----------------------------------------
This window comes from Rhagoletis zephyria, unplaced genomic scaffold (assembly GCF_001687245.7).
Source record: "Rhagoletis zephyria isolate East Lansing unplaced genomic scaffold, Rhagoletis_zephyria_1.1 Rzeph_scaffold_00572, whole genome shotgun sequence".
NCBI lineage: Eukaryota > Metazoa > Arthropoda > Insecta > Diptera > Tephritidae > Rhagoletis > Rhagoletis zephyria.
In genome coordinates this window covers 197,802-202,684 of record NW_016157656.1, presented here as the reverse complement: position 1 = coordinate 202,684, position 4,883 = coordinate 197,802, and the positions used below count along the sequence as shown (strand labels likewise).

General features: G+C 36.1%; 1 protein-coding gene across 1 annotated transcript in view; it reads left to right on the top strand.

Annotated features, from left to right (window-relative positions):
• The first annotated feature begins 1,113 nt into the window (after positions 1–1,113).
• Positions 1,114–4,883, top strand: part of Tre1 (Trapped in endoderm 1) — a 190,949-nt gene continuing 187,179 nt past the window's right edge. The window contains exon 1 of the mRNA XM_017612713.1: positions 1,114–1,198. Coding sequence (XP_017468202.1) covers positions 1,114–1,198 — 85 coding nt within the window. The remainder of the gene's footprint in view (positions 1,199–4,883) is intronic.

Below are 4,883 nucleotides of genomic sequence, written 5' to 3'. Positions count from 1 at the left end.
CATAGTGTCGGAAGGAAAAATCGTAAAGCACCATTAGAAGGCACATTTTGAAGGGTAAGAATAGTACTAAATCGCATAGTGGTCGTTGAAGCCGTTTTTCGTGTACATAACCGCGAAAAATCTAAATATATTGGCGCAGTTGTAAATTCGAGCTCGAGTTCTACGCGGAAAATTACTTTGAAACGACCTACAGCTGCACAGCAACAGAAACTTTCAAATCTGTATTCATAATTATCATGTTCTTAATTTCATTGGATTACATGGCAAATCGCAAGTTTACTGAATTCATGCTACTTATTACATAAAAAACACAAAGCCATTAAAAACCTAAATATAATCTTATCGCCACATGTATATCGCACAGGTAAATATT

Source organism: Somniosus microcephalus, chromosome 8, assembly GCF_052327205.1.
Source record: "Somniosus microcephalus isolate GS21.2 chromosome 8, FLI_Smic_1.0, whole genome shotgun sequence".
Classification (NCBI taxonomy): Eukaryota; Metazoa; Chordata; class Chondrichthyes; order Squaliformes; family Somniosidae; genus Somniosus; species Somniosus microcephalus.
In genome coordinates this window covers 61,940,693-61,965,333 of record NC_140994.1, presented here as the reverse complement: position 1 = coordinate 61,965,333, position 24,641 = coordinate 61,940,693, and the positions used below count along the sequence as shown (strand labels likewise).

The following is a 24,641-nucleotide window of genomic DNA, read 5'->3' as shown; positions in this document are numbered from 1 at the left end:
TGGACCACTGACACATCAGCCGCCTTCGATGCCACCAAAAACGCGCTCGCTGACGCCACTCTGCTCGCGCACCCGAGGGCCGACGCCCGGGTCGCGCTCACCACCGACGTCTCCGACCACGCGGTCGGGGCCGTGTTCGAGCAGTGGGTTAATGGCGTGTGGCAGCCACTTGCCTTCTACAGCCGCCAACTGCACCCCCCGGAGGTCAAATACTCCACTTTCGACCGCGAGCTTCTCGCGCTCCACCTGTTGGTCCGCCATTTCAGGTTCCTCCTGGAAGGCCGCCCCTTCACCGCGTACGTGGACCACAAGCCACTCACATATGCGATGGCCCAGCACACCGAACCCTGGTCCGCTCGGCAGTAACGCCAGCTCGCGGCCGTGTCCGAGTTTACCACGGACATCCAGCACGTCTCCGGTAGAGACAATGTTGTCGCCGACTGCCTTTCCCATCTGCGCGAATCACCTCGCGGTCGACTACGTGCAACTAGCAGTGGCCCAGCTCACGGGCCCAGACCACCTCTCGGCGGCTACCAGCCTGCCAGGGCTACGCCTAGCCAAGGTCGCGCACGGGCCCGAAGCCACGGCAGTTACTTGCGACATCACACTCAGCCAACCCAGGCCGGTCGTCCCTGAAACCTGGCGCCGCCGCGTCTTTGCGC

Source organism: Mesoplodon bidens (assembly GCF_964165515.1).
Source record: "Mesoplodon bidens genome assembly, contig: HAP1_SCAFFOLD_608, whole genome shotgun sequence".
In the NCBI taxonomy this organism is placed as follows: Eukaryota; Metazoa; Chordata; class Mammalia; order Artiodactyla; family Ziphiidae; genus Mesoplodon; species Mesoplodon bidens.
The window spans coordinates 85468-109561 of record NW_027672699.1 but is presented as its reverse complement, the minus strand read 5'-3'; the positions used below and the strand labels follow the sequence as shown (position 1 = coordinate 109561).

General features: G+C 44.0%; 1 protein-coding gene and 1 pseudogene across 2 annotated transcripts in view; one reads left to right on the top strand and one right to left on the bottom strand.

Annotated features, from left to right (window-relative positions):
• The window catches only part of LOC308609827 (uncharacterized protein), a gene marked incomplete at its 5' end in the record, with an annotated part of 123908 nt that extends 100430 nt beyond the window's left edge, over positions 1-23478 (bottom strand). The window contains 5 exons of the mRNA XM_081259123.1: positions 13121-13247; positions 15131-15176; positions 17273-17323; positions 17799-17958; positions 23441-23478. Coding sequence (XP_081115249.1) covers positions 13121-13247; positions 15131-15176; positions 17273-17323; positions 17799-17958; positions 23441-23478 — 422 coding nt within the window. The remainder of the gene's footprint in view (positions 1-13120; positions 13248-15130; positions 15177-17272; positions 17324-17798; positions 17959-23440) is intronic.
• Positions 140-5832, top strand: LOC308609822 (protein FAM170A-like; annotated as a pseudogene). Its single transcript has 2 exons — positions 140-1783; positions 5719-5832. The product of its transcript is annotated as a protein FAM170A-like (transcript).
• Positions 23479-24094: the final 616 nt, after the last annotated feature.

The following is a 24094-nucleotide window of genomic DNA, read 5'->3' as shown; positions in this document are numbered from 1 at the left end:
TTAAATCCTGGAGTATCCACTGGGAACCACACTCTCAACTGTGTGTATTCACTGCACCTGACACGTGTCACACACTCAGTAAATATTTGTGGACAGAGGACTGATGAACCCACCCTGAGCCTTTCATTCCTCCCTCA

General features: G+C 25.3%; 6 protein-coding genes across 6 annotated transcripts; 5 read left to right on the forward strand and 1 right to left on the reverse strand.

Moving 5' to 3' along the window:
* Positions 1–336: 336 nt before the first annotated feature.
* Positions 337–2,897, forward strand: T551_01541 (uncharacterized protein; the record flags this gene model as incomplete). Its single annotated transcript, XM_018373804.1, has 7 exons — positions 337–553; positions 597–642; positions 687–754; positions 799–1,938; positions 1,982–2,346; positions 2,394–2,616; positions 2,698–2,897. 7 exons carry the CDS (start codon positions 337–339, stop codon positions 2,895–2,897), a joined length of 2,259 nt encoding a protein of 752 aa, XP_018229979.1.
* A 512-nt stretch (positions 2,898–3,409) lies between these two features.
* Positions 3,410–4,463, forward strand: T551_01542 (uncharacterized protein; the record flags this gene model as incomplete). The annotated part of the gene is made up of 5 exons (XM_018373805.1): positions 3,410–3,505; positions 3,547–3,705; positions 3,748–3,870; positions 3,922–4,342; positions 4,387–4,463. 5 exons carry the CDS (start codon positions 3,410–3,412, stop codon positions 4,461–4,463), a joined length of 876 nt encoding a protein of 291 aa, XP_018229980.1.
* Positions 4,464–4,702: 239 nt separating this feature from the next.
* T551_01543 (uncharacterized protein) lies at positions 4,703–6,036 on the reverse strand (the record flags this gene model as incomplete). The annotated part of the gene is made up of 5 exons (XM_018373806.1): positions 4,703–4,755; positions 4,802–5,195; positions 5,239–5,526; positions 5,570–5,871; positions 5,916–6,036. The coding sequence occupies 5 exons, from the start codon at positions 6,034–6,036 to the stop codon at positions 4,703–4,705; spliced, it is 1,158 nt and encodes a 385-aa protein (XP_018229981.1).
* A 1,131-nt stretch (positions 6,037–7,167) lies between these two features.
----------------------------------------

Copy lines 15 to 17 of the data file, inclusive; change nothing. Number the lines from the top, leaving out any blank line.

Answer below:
The following is a 24,641-nucleotide window of genomic DNA, read 5'->3' as shown; positions in this document are numbered from 1 at the left end:
TGGACCACTGACACATCAGCCGCCTTCGATGCCACCAAAAACGCGCTCGCTGACGCCACTCTGCTCGCGCACCCGAGGGCCGACGCCCGGGTCGCGCTCACCACCGACGTCTCCGACCACGCGGTCGGGGCCGTGTTCGAGCAGTGGGTTAATGGCGTGTGGCAGCCACTTGCCTTCTACAGCCGCCAACTGCACCCCCCGGAGGTCAAATACTCCACTTTCGACCGCGAGCTTCTCGCGCTCCACCTGTTGGTCCGCCATTTCAGGTTCCTCCTGGAAGGCCGCCCCTTCACCGCGTACGTGGACCACAAGCCACTCACATATGCGATGGCCCAGCACACCGAACCCTGGTCCGCTCGGCAGTAACGCCAGCTCGCGGCCGTGTCCGAGTTTACCACGGACATCCAGCACGTCTCCGGTAGAGACAATGTTGTCGCCGACTGCCTTTCCCATCTGCGCGAATCACCTCGCGGTCGACTACGTGCAACTAGCAGTGGCCCAGCTCACGGGCCCAGACCACCTCTCGGCGGCTACCAGCCTGCCAGGGCTACGCCTAGCCAAGGTCGCGCACGGGCCCGAAGCCACGGCAGTTACTTGCGACATCACACTCAGCCAACCCAGGCCGGTCGTCCCTGAAACCTGGCGCCGCCGCGTCTTTGCGC

Source organism: Mesoplodon bidens (assembly GCF_964165515.1).